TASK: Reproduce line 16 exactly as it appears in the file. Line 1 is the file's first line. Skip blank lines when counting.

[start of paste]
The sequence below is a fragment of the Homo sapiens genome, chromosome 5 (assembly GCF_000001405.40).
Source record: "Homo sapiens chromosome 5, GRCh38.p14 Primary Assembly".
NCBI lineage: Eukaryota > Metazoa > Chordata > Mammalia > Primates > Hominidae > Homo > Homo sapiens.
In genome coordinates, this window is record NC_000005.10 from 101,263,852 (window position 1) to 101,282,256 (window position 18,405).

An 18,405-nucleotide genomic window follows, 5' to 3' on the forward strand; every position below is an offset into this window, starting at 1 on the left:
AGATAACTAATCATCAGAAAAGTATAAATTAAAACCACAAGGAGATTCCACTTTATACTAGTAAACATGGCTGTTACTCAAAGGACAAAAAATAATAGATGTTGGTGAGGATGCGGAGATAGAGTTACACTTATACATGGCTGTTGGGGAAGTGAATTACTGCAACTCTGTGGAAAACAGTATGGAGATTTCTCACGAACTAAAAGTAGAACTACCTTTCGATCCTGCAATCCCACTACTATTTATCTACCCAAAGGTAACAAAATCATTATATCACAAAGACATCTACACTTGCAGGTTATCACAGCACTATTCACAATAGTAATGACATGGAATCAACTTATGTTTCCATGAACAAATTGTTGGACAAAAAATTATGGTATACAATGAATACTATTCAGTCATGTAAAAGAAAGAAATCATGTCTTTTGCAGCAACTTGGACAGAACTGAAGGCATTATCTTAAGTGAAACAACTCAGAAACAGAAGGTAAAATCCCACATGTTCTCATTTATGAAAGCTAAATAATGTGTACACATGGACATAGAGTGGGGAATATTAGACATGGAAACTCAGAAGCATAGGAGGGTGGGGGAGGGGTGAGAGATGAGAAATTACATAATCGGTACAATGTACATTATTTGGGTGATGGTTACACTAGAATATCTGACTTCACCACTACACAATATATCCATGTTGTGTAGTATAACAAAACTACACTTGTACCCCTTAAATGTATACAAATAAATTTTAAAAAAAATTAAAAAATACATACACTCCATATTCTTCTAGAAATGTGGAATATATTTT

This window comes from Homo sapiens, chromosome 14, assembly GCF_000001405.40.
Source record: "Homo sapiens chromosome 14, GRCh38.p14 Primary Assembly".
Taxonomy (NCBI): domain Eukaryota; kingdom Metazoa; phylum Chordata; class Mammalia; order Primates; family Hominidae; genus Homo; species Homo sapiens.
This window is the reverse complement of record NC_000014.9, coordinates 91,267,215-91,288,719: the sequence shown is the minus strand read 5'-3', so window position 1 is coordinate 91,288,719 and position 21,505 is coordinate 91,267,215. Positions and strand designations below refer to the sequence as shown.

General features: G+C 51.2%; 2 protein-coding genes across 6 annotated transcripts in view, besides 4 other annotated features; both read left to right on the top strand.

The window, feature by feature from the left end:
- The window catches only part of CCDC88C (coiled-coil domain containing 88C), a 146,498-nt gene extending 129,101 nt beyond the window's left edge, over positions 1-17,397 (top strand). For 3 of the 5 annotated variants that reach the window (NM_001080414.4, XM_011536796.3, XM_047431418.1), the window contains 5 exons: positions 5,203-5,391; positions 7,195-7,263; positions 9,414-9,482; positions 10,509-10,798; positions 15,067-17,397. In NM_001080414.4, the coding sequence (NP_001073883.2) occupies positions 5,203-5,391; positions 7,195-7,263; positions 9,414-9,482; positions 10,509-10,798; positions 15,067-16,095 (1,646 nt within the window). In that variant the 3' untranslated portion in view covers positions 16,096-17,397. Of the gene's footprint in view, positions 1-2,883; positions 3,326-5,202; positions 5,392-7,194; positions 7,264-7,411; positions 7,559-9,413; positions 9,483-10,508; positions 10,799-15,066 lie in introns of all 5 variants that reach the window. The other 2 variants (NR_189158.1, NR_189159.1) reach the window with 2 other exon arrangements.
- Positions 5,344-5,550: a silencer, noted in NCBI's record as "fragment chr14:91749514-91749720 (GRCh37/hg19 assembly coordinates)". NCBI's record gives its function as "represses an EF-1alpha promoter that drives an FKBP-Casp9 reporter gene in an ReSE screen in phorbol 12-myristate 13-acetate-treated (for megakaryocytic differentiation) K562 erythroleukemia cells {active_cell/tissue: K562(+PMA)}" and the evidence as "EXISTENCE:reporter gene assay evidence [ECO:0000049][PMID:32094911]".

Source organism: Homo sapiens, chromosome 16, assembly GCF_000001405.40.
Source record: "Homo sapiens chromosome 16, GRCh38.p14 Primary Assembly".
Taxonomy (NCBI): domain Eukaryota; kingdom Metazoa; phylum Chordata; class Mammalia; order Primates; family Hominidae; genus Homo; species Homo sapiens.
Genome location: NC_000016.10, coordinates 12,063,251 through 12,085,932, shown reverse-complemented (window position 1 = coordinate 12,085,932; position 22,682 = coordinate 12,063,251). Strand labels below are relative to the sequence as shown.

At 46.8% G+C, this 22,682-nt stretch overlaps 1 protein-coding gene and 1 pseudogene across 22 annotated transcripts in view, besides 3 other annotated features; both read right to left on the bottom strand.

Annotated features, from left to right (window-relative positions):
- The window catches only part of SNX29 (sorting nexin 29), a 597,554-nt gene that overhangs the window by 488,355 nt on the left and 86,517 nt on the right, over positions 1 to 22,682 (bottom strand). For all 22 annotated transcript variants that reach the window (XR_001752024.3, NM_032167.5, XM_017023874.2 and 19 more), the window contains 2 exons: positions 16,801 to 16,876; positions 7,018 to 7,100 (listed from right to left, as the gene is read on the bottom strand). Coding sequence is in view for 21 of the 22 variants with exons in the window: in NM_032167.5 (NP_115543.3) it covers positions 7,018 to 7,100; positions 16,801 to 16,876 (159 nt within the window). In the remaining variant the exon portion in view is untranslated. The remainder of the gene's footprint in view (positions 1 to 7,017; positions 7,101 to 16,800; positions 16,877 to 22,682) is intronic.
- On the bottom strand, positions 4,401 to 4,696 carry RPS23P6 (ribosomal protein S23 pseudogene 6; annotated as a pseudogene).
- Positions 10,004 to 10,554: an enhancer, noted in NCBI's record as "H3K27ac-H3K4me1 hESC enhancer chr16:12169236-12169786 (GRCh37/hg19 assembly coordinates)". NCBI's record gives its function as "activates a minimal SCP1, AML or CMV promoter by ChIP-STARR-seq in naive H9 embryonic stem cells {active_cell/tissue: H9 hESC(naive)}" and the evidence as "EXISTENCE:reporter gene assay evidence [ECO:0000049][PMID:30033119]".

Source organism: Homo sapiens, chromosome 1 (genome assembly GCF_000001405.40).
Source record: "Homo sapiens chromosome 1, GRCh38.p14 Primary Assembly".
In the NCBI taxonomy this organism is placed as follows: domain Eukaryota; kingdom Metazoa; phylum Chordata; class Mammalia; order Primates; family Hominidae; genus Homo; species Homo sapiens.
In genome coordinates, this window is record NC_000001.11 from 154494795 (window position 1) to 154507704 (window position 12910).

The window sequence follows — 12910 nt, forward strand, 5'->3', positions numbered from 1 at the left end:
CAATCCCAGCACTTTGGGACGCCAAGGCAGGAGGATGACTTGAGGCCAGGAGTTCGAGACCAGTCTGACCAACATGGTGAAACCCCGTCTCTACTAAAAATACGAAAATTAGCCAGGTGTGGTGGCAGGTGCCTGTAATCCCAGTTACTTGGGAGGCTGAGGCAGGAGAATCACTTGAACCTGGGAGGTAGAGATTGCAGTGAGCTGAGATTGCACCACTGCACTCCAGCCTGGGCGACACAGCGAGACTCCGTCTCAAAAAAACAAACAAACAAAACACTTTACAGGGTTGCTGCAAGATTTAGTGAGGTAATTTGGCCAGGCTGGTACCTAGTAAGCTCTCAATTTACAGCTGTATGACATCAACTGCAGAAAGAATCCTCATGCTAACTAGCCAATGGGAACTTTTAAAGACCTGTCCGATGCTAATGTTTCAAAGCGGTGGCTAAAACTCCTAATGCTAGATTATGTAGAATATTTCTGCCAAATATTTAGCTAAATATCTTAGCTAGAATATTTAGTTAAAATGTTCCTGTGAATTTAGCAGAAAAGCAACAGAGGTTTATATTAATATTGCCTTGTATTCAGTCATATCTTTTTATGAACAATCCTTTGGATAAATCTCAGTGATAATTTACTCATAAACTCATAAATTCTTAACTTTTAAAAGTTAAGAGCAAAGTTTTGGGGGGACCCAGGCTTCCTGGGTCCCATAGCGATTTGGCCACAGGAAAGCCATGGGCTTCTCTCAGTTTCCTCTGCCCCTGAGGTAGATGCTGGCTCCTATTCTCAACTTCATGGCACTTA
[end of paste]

Source record: "Homo sapiens chromosome 16, GRCh38.p14 Primary Assembly".